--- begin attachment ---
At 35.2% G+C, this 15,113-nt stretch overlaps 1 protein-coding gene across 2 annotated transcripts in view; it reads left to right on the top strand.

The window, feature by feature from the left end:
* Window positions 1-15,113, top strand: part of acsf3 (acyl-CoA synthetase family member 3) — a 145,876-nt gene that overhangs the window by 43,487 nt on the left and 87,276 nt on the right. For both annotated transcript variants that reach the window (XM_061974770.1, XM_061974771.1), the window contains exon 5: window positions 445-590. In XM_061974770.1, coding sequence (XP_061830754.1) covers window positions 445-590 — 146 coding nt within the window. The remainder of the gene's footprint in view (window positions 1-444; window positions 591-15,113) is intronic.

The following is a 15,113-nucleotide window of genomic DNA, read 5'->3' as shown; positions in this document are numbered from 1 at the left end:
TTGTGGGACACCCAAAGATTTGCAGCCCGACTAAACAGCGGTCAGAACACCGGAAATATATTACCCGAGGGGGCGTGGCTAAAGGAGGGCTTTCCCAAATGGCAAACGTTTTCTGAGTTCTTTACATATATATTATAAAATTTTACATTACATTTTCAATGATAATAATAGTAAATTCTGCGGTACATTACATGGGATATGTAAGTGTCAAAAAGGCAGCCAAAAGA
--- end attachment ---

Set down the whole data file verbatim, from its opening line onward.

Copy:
At 35.2% G+C, this 15,113-nt stretch overlaps 1 protein-coding gene across 2 annotated transcripts in view; it reads left to right on the top strand.

The window, feature by feature from the left end:
* Window positions 1-15,113, top strand: part of acsf3 (acyl-CoA synthetase family member 3) — a 145,876-nt gene that overhangs the window by 43,487 nt on the left and 87,276 nt on the right. For both annotated transcript variants that reach the window (XM_061974770.1, XM_061974771.1), the window contains exon 5: window positions 445-590. In XM_061974770.1, coding sequence (XP_061830754.1) covers window positions 445-590 — 146 coding nt within the window. The remainder of the gene's footprint in view (window positions 1-444; window positions 591-15,113) is intronic.

The following is a 15,113-nucleotide window of genomic DNA, read 5'->3' as shown; positions in this document are numbered from 1 at the left end:
TTGTGGGACACCCAAAGATTTGCAGCCCGACTAAACAGCGGTCAGAACACCGGAAATATATTACCCGAGGGGGCGTGGCTAAAGGAGGGCTTTCCCAAATGGCAAACGTTTTCTGAGTTCTTTACATATATATTATAAAATTTTACATTACATTTTCAATGATAATAATAGTAAATTCTGCGGTACATTACATGGGATATGTAAGTGTCAAAAAGGCAGCCAAAAGA